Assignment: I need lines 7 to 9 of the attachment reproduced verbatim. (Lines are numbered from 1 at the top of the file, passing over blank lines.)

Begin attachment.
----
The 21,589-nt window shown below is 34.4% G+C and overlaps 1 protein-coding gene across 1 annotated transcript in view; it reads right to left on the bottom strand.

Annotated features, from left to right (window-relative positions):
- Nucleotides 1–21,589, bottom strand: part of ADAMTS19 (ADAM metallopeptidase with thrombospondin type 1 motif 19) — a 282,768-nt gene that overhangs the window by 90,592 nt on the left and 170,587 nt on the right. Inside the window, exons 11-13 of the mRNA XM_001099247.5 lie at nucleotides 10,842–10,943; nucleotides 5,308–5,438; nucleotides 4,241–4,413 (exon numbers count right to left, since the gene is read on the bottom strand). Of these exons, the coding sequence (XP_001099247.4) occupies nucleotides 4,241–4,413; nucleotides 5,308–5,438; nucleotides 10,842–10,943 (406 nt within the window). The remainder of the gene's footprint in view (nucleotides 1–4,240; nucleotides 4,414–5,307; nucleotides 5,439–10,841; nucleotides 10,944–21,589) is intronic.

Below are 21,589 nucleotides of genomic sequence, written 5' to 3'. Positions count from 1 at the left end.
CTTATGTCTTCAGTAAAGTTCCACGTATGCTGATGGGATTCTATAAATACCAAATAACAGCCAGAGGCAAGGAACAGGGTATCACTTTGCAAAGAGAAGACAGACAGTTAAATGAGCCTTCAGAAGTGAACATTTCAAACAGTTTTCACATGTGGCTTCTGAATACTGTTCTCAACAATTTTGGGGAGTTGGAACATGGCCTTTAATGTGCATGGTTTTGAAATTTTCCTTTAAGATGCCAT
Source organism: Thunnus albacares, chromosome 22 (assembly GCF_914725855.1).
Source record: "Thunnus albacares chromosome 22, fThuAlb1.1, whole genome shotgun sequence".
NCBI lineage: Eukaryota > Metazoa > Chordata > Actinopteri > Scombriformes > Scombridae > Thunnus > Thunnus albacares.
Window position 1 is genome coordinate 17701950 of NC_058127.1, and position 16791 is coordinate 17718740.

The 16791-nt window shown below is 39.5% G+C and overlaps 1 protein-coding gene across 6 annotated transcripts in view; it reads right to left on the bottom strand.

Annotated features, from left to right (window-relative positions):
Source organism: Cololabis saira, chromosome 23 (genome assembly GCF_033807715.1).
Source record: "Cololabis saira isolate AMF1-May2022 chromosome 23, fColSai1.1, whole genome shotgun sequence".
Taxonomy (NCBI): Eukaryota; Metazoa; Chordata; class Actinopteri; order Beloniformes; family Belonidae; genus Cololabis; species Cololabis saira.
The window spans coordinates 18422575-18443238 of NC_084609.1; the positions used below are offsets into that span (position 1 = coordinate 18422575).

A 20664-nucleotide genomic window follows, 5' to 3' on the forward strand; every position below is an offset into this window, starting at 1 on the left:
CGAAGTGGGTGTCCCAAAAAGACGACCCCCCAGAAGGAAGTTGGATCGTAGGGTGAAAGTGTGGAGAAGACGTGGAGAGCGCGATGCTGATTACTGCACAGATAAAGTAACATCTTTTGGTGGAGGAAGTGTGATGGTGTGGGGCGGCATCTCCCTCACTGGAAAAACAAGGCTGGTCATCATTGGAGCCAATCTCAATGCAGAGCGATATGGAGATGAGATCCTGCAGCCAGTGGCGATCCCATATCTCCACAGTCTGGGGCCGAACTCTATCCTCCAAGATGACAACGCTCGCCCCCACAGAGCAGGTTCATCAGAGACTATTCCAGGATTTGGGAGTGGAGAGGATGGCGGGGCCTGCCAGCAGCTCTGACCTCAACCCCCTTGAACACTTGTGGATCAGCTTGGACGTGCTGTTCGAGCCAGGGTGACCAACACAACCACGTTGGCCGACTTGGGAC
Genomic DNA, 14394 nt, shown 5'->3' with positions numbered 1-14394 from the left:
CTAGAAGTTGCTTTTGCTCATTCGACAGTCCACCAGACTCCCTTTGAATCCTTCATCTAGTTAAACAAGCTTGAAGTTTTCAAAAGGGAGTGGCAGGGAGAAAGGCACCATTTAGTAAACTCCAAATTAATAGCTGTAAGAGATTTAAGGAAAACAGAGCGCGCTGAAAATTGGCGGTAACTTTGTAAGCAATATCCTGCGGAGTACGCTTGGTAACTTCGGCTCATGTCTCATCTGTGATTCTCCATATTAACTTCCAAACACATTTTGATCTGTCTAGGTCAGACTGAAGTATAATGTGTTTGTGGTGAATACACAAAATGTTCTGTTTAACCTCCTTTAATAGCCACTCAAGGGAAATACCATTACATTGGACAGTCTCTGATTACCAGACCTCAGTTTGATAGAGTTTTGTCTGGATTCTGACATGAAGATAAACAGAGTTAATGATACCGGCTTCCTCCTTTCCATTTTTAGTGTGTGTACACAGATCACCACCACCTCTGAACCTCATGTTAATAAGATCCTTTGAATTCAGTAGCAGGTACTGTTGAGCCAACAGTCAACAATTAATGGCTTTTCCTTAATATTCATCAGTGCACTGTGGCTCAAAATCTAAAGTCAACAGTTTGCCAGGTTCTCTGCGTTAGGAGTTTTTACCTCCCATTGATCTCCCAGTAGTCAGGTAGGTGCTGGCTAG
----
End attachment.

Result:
Source record: "Thunnus albacares chromosome 22, fThuAlb1.1, whole genome shotgun sequence".
NCBI lineage: Eukaryota > Metazoa > Chordata > Actinopteri > Scombriformes > Scombridae > Thunnus > Thunnus albacares.
Window position 1 is genome coordinate 17701950 of NC_058127.1, and position 16791 is coordinate 17718740.